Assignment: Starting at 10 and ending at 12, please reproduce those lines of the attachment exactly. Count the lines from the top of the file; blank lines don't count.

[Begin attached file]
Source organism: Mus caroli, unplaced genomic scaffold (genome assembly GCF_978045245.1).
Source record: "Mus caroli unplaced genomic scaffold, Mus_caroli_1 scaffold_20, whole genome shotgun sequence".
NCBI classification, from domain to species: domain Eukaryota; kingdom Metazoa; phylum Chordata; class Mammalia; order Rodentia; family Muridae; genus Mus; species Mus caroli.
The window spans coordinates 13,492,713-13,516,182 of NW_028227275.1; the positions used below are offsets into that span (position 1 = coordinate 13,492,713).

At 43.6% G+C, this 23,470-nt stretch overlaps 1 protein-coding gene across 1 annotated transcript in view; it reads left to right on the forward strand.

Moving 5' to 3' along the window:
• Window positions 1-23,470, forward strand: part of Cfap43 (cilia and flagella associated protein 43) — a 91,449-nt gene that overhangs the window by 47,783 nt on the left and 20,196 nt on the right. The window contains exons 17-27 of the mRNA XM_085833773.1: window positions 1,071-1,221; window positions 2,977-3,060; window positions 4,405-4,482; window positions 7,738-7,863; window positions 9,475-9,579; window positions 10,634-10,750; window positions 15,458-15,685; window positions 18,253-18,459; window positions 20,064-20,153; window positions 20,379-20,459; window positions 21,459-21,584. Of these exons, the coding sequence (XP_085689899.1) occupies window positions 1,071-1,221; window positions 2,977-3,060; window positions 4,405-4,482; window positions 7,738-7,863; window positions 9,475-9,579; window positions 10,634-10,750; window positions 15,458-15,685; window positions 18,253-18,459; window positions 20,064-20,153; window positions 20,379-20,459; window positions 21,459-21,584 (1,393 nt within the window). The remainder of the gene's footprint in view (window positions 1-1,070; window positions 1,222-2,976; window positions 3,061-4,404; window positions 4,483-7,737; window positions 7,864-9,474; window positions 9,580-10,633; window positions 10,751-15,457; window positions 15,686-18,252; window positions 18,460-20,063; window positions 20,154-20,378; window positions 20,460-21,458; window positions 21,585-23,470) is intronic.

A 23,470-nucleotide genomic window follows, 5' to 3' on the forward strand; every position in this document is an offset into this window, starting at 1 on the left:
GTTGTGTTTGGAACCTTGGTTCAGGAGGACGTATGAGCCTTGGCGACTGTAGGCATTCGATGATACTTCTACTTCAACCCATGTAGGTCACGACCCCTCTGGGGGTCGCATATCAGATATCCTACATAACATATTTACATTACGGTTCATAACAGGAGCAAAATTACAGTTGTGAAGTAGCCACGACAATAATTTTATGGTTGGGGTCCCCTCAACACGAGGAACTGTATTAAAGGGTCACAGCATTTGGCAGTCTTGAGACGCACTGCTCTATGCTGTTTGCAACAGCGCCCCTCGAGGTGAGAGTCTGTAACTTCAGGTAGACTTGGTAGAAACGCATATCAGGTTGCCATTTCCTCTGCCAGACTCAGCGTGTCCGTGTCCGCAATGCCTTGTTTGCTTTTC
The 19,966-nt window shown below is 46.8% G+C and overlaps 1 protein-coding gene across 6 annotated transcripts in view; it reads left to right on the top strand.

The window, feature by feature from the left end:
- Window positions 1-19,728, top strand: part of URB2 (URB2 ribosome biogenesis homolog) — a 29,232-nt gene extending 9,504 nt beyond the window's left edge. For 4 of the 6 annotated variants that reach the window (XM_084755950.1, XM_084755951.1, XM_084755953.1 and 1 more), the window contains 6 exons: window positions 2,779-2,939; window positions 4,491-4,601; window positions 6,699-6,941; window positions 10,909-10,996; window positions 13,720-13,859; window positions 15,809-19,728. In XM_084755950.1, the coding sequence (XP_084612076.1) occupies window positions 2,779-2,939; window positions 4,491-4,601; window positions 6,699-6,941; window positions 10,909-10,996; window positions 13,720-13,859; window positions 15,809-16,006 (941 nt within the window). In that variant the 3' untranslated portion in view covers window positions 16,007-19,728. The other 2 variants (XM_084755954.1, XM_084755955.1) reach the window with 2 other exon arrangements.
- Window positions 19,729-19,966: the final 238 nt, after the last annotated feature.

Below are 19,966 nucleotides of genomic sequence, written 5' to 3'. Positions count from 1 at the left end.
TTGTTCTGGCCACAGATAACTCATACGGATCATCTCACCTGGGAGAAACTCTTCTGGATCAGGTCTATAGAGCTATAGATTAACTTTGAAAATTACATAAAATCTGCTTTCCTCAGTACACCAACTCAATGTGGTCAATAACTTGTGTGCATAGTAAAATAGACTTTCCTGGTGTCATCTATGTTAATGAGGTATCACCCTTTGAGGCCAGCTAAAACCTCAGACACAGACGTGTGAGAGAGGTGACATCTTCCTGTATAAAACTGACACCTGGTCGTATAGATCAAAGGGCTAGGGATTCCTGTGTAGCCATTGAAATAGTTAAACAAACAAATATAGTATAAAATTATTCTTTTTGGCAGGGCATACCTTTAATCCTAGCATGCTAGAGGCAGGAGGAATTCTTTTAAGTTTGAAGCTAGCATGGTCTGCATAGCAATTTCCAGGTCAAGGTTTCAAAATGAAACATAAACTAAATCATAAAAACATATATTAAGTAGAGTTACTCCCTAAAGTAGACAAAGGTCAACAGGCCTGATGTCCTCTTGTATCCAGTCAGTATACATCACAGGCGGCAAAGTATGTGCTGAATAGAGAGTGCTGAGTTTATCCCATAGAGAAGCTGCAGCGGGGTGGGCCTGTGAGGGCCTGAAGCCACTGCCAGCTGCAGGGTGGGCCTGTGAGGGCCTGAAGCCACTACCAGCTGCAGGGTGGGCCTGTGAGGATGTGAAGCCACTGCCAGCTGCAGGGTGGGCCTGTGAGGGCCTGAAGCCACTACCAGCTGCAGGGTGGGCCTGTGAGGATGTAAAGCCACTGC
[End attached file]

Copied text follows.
The 19,966-nt window shown below is 46.8% G+C and overlaps 1 protein-coding gene across 6 annotated transcripts in view; it reads left to right on the top strand.

The window, feature by feature from the left end:
- Window positions 1-19,728, top strand: part of URB2 (URB2 ribosome biogenesis homolog) — a 29,232-nt gene extending 9,504 nt beyond the window's left edge. For 4 of the 6 annotated variants that reach the window (XM_084755950.1, XM_084755951.1, XM_084755953.1 and 1 more), the window contains 6 exons: window positions 2,779-2,939; window positions 4,491-4,601; window positions 6,699-6,941; window positions 10,909-10,996; window positions 13,720-13,859; window positions 15,809-19,728. In XM_084755950.1, the coding sequence (XP_084612076.1) occupies window positions 2,779-2,939; window positions 4,491-4,601; window positions 6,699-6,941; window positions 10,909-10,996; window positions 13,720-13,859; window positions 15,809-16,006 (941 nt within the window). In that variant the 3' untranslated portion in view covers window positions 16,007-19,728. The other 2 variants (XM_084755954.1, XM_084755955.1) reach the window with 2 other exon arrangements.